What is a Cyclone: Incredibly Mind-blowing Facts and Trivia

What is a Cyclone: Incredibly Mind-blowing Facts and Trivia
Considered a disastrous natural calamity, a cyclone is a vigorous aerial circulation of wind, formed over an ocean or a sea. Read on to know more...
Cyclones are powerful curling winds which arise where the atmospheric pressure is low. These strong whistling and howling winds are many times accompanied by heavy rains, causing massive destruction. Cyclones, typhoons, and hurricanes are periodic tropical storms blowing in different hemispheres. While cyclones are found in the southern hemisphere, and blow in a clockwise direction, typhoons and hurricanes are their equivalent in the northern hemisphere, but blow in an anti-clockwise direction.

Cyclones are storms that form over the Indian Ocean and the South Pacific Ocean. When these storms form over the Atlantic Ocean, they are termed as hurricanes, and when they form over the northwestern part of the Pacific Ocean, they are called typhoons. The cyclone season is during November to April, though cyclones could strike in the month of May as well. These storms have no fixed duration, and may last just for a day, or, at times, even for a month. However, the average duration of a cyclone is about a week. Cyclone Nilam, affecting the coast of India in October 2012, Cyclone Evan in Australia in December in 2012, and Cyclone Narelle, affecting the island nation of Samoa in January 2013, are the most recent cyclones to have occurred.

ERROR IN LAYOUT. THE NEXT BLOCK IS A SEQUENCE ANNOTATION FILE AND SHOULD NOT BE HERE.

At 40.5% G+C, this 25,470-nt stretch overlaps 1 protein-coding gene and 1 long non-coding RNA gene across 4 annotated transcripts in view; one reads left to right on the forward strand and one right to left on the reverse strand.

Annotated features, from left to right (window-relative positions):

Formation of a Cyclone

The development and advancement of a cyclone is termed as cyclogenesis. A cyclone is formed by factors like warm sea water, unstable atmospheric pressure, humidity, and the wind.

Warm oceans or seas cause the air over it to heat due to the sun. When the temperature of the ocean or sea water is above 26.5 degrees Celsius, it aids this air to rise.

This leaves less air near the water surface, thereby creating a low pressure area. The rising warm air creates a vacuum and helps the cool air from the high pressure area jet into the vacant space. As soon as the air rises, it is burdened with moisture and the moisture in the air condenses to form thunderclouds.

As the Earth is constantly rotating, the air spirals at a massive speed. The winding of the air becomes aggressive and faster, creating a gigantic circle that can circulate and cause destruction.

Important Aspects of a Cyclone

Cyclones initially blow at low speeds. However, once they gather momentum, winds can blow up to speeds in excess of 175 miles per hour.

The innermost area, that is the central area of the cyclone, is termed as the eye of the cyclone. The eye of the cyclone is extremely quiet, undisturbed, and bright. The regions falling under the eye of the cyclone do not experience strong winds and heavy rains.

Regions surrounding the eye, however, are drastically affected. These regions experience powerful winds and torrential rains. Areas about 12-19 miles from the eye of the cyclone are affected.

To be termed cyclonic, winds must travel at a speed of at least 75 miles per hour. Reports and studies reveal that around two million tones of air per second gushes out of a fully formed cyclone.

Categorization of Cyclones

Cyclones are categorized either by the intensity or speed of the cyclonic winds, or by a name.

According to Intensity
When categorized according to the intensity, there are five levels that a cyclone can be classified under, which are:

Category
1
A category 1 cyclone is a weak or a mild cyclone, where winds blow at speeds of 39-54 miles per hour. A category 1 cyclone causes minimal damage, with usually no major casualties. Cyclone Beryl and Cyclone Thane are some examples of category 1 cyclones.

Category
2